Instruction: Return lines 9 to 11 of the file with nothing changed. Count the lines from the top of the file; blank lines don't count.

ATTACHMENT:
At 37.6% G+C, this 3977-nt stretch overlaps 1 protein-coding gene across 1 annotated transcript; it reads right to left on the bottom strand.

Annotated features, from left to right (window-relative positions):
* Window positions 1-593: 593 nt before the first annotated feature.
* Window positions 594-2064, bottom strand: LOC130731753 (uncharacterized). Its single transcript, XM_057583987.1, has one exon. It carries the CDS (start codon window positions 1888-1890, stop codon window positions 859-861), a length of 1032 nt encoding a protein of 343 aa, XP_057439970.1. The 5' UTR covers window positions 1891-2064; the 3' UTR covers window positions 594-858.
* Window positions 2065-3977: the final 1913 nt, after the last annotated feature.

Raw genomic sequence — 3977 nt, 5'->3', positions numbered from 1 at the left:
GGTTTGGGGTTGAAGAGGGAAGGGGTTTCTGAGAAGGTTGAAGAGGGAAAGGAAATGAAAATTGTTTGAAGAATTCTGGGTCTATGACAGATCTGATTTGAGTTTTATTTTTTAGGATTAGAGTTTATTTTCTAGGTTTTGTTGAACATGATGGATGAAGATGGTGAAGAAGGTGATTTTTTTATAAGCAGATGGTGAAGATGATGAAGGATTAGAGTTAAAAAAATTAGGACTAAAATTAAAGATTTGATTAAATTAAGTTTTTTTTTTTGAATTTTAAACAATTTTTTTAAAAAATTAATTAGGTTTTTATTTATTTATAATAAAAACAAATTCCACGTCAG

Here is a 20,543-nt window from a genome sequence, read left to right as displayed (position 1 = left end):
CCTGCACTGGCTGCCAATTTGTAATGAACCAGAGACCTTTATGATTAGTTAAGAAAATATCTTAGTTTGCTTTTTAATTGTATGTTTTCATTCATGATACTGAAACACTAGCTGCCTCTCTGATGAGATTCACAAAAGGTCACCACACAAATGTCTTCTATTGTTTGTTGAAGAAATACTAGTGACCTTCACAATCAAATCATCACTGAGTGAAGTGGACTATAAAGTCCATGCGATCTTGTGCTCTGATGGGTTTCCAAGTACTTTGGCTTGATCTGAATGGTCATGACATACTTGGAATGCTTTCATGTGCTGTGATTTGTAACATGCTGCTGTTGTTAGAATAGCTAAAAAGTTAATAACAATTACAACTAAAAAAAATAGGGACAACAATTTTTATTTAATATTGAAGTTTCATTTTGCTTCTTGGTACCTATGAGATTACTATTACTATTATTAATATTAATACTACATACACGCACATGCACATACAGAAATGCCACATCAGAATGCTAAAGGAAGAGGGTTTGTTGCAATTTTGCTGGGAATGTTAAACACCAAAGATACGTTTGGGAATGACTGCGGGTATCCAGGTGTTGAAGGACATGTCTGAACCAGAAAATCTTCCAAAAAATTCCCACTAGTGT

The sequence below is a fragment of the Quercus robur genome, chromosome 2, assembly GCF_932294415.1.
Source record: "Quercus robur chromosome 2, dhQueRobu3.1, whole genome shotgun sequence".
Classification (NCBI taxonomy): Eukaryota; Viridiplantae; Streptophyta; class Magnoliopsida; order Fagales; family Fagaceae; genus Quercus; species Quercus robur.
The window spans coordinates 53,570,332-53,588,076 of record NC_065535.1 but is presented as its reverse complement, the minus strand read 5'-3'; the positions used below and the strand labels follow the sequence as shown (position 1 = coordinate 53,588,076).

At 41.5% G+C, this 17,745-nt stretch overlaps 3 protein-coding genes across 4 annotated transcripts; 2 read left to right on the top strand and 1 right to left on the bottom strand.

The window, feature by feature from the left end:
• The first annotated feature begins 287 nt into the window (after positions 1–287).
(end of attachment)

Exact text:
CCTGCACTGGCTGCCAATTTGTAATGAACCAGAGACCTTTATGATTAGTTAAGAAAATATCTTAGTTTGCTTTTTAATTGTATGTTTTCATTCATGATACTGAAACACTAGCTGCCTCTCTGATGAGATTCACAAAAGGTCACCACACAAATGTCTTCTATTGTTTGTTGAAGAAATACTAGTGACCTTCACAATCAAATCATCACTGAGTGAAGTGGACTATAAAGTCCATGCGATCTTGTGCTCTGATGGGTTTCCAAGTACTTTGGCTTGATCTGAATGGTCATGACATACTTGGAATGCTTTCATGTGCTGTGATTTGTAACATGCTGCTGTTGTTAGAATAGCTAAAAAGTTAATAACAATTACAACTAAAAAAAATAGGGACAACAATTTTTATTTAATATTGAAGTTTCATTTTGCTTCTTGGTACCTATGAGATTACTATTACTATTATTAATATTAATACTACATACACGCACATGCACATACAGAAATGCCACATCAGAATGCTAAAGGAAGAGGGTTTGTTGCAATTTTGCTGGGAATGTTAAACACCAAAGATACGTTTGGGAATGACTGCGGGTATCCAGGTGTTGAAGGACATGTCTGAACCAGAAAATCTTCCAAAAAATTCCCACTAGTGT

The sequence below is a fragment of the Quercus robur genome, chromosome 2, assembly GCF_932294415.1.
Source record: "Quercus robur chromosome 2, dhQueRobu3.1, whole genome shotgun sequence".